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Christie’s London reports the sale of a magnificent 9.20 carat Burmese ruby ring set in platinum with pear shaped diamond shoulders c.1910, today for the equivalent of $3,375,353 US. Part of the Portland Collection, this ring belonged to Winifred the Duchess of Portland.
She was renowned for her many outstanding jewels and wore lots of them together, a signature which was captured in her full length portrait painted by famed artist John Singer Sargent.
As with many of her sensational jewels, this ring was created for her by royal jewellers Garrard & Co., of London. Same jeweller who created the engagement ring of Kate Middleton, fiancee of Prince William. Her sapphire ring originally belonged to William’s mother, the late Princess Diana.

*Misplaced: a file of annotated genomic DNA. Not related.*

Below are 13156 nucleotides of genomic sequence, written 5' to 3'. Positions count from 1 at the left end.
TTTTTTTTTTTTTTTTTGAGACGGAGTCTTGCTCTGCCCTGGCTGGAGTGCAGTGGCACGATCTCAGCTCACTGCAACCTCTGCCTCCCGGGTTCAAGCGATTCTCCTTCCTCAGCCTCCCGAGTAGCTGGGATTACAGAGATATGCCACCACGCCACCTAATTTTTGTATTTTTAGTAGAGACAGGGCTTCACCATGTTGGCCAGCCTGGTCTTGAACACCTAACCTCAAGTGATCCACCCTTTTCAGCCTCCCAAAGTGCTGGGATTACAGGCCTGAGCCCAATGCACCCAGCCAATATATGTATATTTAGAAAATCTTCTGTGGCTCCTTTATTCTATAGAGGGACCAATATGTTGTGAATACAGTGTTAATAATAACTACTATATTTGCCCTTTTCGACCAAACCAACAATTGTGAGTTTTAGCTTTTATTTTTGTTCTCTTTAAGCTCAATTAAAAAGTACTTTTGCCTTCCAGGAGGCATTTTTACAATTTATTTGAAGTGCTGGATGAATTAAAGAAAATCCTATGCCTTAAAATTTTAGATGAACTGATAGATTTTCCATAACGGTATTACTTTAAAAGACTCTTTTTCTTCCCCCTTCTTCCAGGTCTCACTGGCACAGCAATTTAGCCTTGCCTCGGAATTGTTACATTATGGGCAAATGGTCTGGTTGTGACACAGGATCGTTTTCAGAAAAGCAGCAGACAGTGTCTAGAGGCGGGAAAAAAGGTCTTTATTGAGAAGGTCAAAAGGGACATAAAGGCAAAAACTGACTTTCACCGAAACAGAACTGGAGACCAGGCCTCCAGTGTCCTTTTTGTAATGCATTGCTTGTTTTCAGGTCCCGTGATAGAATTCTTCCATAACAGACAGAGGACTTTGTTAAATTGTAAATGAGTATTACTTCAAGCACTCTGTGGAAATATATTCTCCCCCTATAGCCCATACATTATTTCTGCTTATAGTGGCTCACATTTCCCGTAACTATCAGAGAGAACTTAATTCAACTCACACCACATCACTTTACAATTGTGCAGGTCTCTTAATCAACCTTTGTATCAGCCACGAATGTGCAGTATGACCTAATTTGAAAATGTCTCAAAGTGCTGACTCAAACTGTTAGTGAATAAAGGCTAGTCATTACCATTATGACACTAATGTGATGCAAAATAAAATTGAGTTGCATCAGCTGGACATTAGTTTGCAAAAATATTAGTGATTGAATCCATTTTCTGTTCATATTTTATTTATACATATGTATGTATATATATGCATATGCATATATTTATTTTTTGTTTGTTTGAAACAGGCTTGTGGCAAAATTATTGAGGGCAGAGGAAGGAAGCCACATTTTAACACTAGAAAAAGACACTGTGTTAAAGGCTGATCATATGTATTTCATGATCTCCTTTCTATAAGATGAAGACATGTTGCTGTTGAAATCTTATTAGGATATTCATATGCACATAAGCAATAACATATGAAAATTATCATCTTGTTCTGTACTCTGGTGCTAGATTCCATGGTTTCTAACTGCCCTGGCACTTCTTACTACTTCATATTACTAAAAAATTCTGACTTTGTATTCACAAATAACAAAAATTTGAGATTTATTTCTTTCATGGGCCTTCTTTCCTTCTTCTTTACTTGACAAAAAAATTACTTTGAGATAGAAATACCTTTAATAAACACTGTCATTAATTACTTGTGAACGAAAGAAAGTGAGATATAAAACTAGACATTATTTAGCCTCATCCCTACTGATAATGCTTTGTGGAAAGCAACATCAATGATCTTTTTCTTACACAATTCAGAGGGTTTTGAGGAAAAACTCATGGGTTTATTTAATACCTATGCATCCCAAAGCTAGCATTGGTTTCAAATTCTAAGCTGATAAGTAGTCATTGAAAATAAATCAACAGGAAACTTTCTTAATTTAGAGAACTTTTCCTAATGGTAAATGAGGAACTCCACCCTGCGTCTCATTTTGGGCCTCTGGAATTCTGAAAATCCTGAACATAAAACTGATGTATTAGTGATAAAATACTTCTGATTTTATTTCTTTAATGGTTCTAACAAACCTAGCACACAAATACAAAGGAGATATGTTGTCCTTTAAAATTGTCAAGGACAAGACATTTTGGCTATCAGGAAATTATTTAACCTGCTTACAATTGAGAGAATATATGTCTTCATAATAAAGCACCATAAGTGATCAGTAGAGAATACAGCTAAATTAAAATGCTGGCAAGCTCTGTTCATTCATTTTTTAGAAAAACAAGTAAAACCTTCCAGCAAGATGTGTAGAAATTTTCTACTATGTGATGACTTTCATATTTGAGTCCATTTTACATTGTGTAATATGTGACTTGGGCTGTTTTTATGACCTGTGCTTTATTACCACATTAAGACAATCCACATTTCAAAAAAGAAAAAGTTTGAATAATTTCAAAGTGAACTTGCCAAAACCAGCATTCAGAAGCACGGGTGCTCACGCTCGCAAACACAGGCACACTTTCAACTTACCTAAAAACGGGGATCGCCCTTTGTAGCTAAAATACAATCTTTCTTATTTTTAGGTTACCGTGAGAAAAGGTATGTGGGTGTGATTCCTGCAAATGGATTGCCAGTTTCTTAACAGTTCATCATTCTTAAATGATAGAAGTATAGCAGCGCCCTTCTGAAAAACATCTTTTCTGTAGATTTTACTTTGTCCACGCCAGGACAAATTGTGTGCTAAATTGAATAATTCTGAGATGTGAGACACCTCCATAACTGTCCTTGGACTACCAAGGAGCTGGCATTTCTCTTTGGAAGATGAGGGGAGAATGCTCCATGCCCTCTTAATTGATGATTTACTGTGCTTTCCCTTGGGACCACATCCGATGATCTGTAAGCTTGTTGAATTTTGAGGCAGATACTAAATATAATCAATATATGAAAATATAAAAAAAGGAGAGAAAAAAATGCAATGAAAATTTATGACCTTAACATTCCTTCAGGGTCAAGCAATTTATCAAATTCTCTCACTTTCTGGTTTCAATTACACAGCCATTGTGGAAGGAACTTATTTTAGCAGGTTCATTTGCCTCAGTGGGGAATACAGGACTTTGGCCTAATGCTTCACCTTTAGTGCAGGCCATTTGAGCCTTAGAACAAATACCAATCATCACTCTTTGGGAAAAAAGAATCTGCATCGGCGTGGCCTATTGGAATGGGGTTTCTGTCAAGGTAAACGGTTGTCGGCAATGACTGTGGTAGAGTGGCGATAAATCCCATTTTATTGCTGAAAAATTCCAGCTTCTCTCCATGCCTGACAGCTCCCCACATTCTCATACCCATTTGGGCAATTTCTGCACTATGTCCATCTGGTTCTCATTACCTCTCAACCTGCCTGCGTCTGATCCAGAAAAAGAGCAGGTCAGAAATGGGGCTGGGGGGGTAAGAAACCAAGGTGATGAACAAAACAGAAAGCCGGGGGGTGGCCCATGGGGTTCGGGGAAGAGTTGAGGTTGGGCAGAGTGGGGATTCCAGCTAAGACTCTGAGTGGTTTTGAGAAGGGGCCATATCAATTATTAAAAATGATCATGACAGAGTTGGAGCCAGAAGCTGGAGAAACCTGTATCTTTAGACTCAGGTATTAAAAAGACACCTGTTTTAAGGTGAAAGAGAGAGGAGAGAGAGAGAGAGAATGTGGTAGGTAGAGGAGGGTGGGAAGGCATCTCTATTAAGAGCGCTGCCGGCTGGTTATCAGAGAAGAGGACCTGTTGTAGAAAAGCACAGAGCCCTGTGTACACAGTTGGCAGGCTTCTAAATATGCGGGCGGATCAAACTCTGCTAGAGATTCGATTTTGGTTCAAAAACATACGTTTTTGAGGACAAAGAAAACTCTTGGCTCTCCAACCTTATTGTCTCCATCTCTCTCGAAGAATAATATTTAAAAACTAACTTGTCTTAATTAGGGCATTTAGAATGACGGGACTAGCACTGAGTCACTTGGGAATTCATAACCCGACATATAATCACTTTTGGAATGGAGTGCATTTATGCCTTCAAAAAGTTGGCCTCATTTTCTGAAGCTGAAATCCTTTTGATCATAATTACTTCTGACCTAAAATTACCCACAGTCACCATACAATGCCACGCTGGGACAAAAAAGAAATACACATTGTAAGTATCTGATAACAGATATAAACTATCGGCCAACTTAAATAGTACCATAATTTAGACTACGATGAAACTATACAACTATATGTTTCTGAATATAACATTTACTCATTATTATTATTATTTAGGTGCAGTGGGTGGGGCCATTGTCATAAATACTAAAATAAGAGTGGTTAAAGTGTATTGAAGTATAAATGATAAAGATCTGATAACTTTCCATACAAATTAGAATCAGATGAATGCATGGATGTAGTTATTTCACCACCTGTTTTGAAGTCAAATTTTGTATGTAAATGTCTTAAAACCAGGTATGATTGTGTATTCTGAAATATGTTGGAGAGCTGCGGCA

Notice the unusual pavilion of the ruby as seen through the table facet of this ring. It looks flat–and is just that.
This indicates that the ring was likely assembled from gemstones used in another jewelry item previously. It was and still is common for royals to recreate new pieces of jewelry from gemstones they already own set in other items.
The flat pavilion suggests that this precious ruby may have originally been set in a tiara or crown.
The ruby ring topped the list of purchase prices realised for the dazzling jewels of Portland collection at this extraordinary sale, and it nearly quadrupled its pre-auction estimate.
Keith Penton, Head of Jewels, Christie’s London, remarked, “This auction highlights Christie’s longstanding tradition of selling the most important royal, aristocratic and historic jewels.”